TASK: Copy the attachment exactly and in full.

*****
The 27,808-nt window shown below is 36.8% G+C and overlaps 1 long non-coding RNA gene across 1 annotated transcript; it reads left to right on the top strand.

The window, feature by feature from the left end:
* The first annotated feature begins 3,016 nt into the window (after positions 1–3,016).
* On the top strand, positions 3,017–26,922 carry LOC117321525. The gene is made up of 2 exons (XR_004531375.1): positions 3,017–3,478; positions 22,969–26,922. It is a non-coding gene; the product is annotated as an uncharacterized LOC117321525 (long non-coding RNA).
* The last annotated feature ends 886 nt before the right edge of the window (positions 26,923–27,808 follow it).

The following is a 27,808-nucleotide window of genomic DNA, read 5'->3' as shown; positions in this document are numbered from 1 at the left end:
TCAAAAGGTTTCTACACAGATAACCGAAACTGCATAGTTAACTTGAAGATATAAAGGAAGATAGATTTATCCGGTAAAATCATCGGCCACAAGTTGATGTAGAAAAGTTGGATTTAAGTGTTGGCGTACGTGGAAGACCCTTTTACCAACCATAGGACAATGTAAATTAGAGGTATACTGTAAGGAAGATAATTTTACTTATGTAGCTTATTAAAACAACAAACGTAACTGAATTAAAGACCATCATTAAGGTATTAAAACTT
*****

The 27,808-nt window shown below is 36.8% G+C and overlaps 1 long non-coding RNA gene across 1 annotated transcript; it reads left to right on the top strand.

The window, feature by feature from the left end:
* The first annotated feature begins 3,016 nt into the window (after positions 1–3,016).
* On the top strand, positions 3,017–26,922 carry LOC117321525. The gene is made up of 2 exons (XR_004531375.1): positions 3,017–3,478; positions 22,969–26,922. It is a non-coding gene; the product is annotated as an uncharacterized LOC117321525 (long non-coding RNA).
* The last annotated feature ends 886 nt before the right edge of the window (positions 26,923–27,808 follow it).

The following is a 27,808-nucleotide window of genomic DNA, read 5'->3' as shown; positions in this document are numbered from 1 at the left end:
TCAAAAGGTTTCTACACAGATAACCGAAACTGCATAGTTAACTTGAAGATATAAAGGAAGATAGATTTATCCGGTAAAATCATCGGCCACAAGTTGATGTAGAAAAGTTGGATTTAAGTGTTGGCGTACGTGGAAGACCCTTTTACCAACCATAGGACAATGTAAATTAGAGGTATACTGTAAGGAAGATAATTTTACTTATGTAGCTTATTAAAACAACAAACGTAACTGAATTAAAGACCATCATTAAGGTATTAAAACTT